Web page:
The Silver Ingot: A Las Vegas Text Adventure Game

I've written a short text adventure game you can play in your web browser. It's called "The Silver Ingot: A Las Vegas Adventure" and it's based on actual events.

To play, just click this link: Play Now

It has been decades since I last wrote a "choose your own adventure" game, and I used this opportunity to learn a more modern authoring and coding approach. (It's written using Twine2.) I hope you like it. If you've ever played ZORK or Colossal Cave, you'll feel right at home.IngotLogo

I do not accept advertising, but the Amazon want you to know that some links may contain affiliate codes that dangle the promise of earning me a few pennies towards running this site (at no additional expense to you). Humbly, Gordon Meyer

Book Review: Why You Should Read Children’s Books

It was almost as if this book was following us around the bookstores of London, almost like a lost puppy. There it was, near the cash register at every store we visited (which was, frankly, too many to count), waiting for us to finally adopt buy it. (Who could resist that cute cover?) At The London Review Bookshop, I finally gave in.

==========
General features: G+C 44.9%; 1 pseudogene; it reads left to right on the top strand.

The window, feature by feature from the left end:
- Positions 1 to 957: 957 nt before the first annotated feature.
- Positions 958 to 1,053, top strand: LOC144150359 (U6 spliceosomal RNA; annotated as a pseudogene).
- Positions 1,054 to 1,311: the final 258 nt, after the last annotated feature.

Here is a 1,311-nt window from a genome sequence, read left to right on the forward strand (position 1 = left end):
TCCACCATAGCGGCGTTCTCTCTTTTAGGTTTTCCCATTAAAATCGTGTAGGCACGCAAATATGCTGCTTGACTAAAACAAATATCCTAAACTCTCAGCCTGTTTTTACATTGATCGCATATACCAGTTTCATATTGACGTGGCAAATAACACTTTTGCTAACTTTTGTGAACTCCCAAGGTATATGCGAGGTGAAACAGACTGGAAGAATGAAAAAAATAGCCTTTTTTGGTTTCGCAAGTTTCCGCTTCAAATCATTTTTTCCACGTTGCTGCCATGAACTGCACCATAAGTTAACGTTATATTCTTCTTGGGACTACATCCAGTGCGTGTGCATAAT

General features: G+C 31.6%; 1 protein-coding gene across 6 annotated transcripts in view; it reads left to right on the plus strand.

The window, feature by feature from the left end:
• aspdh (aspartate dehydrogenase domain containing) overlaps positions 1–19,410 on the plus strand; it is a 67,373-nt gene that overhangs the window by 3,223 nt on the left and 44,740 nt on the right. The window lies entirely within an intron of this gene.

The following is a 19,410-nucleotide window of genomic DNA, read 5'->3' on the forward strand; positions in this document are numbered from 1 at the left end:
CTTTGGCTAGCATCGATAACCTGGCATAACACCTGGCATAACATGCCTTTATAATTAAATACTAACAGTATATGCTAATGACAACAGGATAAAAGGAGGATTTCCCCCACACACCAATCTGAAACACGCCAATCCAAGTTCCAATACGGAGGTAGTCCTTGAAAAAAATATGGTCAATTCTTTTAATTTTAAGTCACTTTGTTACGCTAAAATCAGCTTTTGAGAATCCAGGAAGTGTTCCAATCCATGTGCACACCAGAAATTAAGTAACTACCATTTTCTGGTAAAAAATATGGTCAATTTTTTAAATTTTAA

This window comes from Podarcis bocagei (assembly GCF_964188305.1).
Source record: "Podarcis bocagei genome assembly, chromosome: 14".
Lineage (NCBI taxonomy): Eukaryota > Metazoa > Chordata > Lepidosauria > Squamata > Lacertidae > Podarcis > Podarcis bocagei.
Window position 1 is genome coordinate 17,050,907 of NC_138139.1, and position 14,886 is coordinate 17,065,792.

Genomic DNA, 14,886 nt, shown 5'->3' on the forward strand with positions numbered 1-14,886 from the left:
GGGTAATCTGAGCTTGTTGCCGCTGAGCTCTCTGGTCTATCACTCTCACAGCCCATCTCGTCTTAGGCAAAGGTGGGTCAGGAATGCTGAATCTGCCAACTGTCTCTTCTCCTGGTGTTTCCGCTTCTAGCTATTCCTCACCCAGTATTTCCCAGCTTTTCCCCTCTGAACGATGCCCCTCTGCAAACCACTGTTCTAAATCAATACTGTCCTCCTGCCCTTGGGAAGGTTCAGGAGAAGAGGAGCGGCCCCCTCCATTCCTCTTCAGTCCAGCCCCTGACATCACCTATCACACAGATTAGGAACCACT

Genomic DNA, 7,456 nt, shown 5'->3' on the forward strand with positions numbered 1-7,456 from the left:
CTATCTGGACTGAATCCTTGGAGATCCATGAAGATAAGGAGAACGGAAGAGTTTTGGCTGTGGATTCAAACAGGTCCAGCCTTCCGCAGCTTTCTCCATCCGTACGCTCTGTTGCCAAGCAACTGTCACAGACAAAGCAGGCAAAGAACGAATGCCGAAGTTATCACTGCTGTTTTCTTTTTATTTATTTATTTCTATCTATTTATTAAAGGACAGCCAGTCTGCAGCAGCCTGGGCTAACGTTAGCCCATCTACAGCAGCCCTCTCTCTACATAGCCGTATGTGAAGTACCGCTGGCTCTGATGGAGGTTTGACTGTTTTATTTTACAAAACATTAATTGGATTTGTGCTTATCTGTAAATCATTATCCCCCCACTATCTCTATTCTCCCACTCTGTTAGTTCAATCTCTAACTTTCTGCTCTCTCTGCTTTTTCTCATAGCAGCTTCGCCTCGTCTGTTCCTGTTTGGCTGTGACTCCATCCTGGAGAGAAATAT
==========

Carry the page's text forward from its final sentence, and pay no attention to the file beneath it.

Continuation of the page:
gordon with book

Boy am I’m glad that I did! What an utterly charming, earnest, and convincing book. The author, Katherine Rundell, makes a compelling argument that adults should allow themselves to enjoy children’s fiction. We can rediscover our childhood selves (with the benefit of wisdom earned) and enjoy reading for pleasure, not obligation. As I read her arguments, memories of the joy that the Scholastic Book Catalog would bring to the school year came rushing back.

So pick up a copy of Why You Should Read Children’s Books, Even Though You Are So Old and Wise, then the next time you’re in a bookstore, stop and linger (but not creepily, of course) in the young fiction category. I dare you to allow yourself to pick out a title. You have my, and Rundell’s, permission to do so.


I do not accept advertising, but the Amazon want you to know that some links may contain affiliate codes that dangle the promise of earning me a few pennies towards running this site (at no additional expense to you). Humbly, Gordon Meyer